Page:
There is widespread agreement that cancer gene discovery requires high-quality tumor samples. However, whether primary tumors or cultured samples are superior for cancer genomics has been a longstanding subject of debate. This debate has recently become more important because federally funded cancer genomics has been centralized under The Cancer Genome Atlas, which has chosen to focus exclusively on primary tumors. Here, we provide a data-driven "perspective" on the effect of sample type selection on cancer genomics research. We show that, in the case of glioblastoma multiforme, primary tumors and xenografts are best for the identification of amplifications, whereas xenografts and cell lines are superior for the identification of homozygous deletions. We also note that many of the most important oncogenes and tumor suppressor genes have been discovered through the use of cell lines and xenografts, and highlight the lack of published evidence supporting the dogma that ex vivo culture generates artifactual genetic lesions. Based on this analysis, we suggest that cancer genomics projects such as The Cancer Genome Atlas should include a variety of sample types such as xenografts and cell lines in their integrated genomic analysis of cancer.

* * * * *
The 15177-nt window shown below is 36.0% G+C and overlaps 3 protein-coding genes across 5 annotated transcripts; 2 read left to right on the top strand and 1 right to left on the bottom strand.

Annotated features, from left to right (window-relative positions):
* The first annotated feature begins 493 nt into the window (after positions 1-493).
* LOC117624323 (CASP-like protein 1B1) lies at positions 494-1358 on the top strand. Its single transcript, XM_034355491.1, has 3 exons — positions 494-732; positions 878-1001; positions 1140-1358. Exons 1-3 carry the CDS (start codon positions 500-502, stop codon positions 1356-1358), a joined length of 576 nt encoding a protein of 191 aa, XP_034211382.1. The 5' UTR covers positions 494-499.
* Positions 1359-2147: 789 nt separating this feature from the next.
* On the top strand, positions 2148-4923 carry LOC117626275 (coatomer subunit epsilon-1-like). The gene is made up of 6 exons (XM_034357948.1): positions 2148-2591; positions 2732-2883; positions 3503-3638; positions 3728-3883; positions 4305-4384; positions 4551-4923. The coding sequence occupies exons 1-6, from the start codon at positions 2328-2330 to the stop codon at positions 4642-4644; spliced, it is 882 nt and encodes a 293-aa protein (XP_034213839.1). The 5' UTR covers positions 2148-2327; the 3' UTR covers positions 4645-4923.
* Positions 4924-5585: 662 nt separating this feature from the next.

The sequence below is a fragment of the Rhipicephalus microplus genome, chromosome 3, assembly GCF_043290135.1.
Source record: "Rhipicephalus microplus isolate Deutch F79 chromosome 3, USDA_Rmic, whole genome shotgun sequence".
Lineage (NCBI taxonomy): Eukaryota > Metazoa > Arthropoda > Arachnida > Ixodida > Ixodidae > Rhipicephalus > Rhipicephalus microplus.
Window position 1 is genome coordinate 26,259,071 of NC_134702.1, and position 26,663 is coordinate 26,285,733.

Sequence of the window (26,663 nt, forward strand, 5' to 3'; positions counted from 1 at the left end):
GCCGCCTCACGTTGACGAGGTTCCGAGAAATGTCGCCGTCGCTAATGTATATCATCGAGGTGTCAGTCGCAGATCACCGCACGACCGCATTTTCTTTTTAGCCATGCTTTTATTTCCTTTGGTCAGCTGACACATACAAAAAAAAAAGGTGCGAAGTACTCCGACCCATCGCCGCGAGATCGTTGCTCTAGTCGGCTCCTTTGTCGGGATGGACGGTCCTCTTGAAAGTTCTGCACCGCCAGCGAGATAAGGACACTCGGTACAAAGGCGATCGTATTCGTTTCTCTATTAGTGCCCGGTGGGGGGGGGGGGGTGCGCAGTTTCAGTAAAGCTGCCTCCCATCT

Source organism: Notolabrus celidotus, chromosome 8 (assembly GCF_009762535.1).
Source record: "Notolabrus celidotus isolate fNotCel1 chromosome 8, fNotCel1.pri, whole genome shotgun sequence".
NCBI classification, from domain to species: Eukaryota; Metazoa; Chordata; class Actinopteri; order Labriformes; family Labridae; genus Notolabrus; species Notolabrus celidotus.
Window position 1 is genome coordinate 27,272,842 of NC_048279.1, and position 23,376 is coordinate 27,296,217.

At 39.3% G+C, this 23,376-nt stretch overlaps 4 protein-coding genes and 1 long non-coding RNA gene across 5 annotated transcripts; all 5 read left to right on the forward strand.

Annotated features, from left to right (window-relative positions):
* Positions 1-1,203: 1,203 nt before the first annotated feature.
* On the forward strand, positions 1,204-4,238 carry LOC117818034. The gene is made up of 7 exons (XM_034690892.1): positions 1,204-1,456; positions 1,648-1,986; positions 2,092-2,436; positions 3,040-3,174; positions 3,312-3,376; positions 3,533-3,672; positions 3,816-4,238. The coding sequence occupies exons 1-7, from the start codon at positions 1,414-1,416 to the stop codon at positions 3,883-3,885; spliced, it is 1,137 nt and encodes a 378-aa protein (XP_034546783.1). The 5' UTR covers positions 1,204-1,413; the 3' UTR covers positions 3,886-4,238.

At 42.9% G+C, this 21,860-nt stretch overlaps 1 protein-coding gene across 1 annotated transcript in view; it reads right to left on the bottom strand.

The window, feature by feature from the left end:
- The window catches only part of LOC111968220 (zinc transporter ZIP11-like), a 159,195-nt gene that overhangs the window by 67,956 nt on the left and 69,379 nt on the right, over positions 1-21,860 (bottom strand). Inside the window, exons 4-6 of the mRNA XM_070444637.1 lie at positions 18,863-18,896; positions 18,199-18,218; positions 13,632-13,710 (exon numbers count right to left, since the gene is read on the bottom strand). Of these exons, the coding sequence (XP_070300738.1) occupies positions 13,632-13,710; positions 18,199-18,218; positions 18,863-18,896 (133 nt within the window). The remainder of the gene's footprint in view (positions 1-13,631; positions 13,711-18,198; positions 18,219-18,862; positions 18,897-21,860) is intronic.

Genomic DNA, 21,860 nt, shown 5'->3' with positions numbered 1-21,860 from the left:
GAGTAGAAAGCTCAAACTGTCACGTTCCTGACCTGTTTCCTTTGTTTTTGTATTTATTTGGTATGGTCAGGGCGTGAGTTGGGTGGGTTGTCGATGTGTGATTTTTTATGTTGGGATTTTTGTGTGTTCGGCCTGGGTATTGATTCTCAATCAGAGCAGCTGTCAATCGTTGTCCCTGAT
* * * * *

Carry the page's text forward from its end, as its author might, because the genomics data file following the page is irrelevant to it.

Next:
Published In/Presented At
Solomon, D. A., Kim, J. S., Ressom, H. W., Sibenaller, Z., Ryken, T., Jean, W., Bigner, D., Yan, H., & Waldman, T. (2009). Sample type bias in the analysis of cancer genomes. Cancer research, 69(14), 5630–5633. https://doi.org/10.1158/0008-5472.CAN-09-1055
Medicine and Health Sciences
Department of Surgery